Posted on 14/Feb/2017
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EU leadership on 5G will depend on the ability of policy makers to think out-of-the-box, and beyond old debates. Instead, they should keep focusing on universal, technology neutral and future proof principles.

On 26th January, the industry and research committee (ITRE) of the European Parliament organised the first hearing on the future of electronic communications following the legislative proposals tabled by the European Commission in September last year.

Listening to the discussion it emerged clearly that the debate is increasingly heating up and that, at least when it comes to the future of pro-competitive access measures, two clear opposite camps are shaping up: on one side, consumers, alternative telecom operators and regulators (BEREC) that ask to maintain the pro-competitive framework that guaranteed high  broadband performances and low prices in most EU countries for the last 15 years; and, on the other side, dominant telcos (ETNO and GSMA) and some financial institutions such as HSBC loudly advocating for a deregulatory agenda that would grant higher profits to few selected players and for their investors.

Connected to this policy fight there is a much more strategic ongoing battle, the one on the future of 5G and on the way to ensure EU leadership in the development of this emerging technology. How 5G will finally develop and what will actually deliver is not consensual yet.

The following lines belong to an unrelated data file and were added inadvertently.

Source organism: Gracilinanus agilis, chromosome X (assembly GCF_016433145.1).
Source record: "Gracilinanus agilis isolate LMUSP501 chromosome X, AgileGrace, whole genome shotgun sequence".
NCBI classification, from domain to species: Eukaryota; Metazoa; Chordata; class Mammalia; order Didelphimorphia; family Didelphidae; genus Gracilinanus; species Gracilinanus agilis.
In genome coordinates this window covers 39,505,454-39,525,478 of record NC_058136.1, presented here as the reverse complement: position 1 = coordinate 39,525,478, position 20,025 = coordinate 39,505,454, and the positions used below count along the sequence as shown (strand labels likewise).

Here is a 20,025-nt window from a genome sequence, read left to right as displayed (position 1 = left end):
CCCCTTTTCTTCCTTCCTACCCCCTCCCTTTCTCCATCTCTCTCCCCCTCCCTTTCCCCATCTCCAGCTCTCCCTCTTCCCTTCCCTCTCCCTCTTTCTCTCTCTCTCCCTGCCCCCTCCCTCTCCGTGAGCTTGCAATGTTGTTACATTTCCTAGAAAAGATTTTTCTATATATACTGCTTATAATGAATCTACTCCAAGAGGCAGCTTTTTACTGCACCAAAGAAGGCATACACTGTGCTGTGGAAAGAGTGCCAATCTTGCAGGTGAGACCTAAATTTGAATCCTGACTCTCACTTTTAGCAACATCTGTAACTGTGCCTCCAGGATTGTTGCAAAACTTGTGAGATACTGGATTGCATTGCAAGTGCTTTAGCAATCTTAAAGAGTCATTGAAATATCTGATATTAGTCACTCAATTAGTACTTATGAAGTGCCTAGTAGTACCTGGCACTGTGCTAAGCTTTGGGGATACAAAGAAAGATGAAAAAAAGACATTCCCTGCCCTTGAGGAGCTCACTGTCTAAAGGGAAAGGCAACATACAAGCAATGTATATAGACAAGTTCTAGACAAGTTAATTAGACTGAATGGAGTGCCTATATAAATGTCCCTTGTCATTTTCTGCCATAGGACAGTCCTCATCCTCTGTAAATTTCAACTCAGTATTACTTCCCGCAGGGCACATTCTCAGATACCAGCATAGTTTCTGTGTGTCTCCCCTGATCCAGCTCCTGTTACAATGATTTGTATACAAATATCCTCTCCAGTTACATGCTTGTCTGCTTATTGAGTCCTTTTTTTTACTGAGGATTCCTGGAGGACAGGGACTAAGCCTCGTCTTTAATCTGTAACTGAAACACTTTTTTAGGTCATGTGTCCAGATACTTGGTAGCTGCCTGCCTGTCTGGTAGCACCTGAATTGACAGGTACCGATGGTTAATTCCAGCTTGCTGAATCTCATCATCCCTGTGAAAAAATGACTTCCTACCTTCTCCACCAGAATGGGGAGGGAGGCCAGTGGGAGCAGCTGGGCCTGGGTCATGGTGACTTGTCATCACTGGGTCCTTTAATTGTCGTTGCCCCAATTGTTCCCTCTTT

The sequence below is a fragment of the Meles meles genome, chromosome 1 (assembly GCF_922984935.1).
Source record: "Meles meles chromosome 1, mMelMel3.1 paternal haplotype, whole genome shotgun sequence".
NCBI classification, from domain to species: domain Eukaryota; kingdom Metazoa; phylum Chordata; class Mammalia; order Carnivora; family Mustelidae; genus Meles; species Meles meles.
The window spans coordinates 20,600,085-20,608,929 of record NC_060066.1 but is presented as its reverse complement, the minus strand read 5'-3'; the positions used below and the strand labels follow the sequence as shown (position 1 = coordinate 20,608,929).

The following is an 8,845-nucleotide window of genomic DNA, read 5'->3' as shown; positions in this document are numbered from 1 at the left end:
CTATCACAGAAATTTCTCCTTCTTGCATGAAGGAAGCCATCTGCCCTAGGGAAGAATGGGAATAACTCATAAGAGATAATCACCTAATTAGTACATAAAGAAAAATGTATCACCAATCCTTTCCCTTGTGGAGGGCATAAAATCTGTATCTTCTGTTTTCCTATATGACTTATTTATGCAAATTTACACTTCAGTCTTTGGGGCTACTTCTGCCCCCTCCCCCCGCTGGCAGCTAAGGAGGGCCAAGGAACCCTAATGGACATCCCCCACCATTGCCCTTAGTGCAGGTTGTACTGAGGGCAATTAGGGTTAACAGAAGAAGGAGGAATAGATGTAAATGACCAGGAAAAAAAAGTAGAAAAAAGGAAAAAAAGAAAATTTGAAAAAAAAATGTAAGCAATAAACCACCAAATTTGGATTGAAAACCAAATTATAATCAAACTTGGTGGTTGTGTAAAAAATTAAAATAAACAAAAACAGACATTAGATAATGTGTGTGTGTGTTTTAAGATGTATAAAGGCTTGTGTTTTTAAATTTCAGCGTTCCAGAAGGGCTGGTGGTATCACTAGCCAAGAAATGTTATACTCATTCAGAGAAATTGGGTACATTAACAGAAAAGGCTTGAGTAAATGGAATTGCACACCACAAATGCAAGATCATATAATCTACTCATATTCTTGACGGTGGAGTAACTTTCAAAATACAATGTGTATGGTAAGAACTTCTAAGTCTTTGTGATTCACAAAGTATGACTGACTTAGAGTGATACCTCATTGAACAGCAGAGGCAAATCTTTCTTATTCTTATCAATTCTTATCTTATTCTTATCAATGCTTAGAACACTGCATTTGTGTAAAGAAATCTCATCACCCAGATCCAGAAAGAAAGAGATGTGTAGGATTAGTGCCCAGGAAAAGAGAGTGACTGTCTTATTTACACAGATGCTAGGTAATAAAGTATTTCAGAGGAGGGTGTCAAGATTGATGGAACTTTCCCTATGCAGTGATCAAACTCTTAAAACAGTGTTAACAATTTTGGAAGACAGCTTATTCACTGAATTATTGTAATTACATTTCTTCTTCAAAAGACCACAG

A recent study recently published by the European Parliament precisely on this topic raises several concerns and affirms that established telcos are trying to steer current and future 5G policies towards a precise scenario, i.e. 5G as the new generation of mobile communications based on exclusive spectrum licenses (just like 3G and 4G). In this model/scenario only few players share the consumer market for faster and more reliable mobile communications.

But 5G could mean much more than this. The goal that Europe could set for itself is that 5G will finally enable full convergence between fixed and mobile data communication services. On top of this seamless connectivity any provider should be able to create and offer new services, that is the emergence of totally new and innovative platform.

In order to do this, it is essential that policy makers think out-of-the-box in an open manner and that, with this view, they refrain from defining rules today that could set development of 5G on an old path. Policy makers should keep focused on universal, technology neutral and future proof principles.

In this respect competition has played in the past and will play in the future as enabler of innovation and of investments. A pro-competitive framework in terms of access to spectrum resources combined with well-studied regime for spectrum sharing where possible will be crucial to give to Europe its much desired leadership in 5G.


Picture credit: Andrew J. Russell


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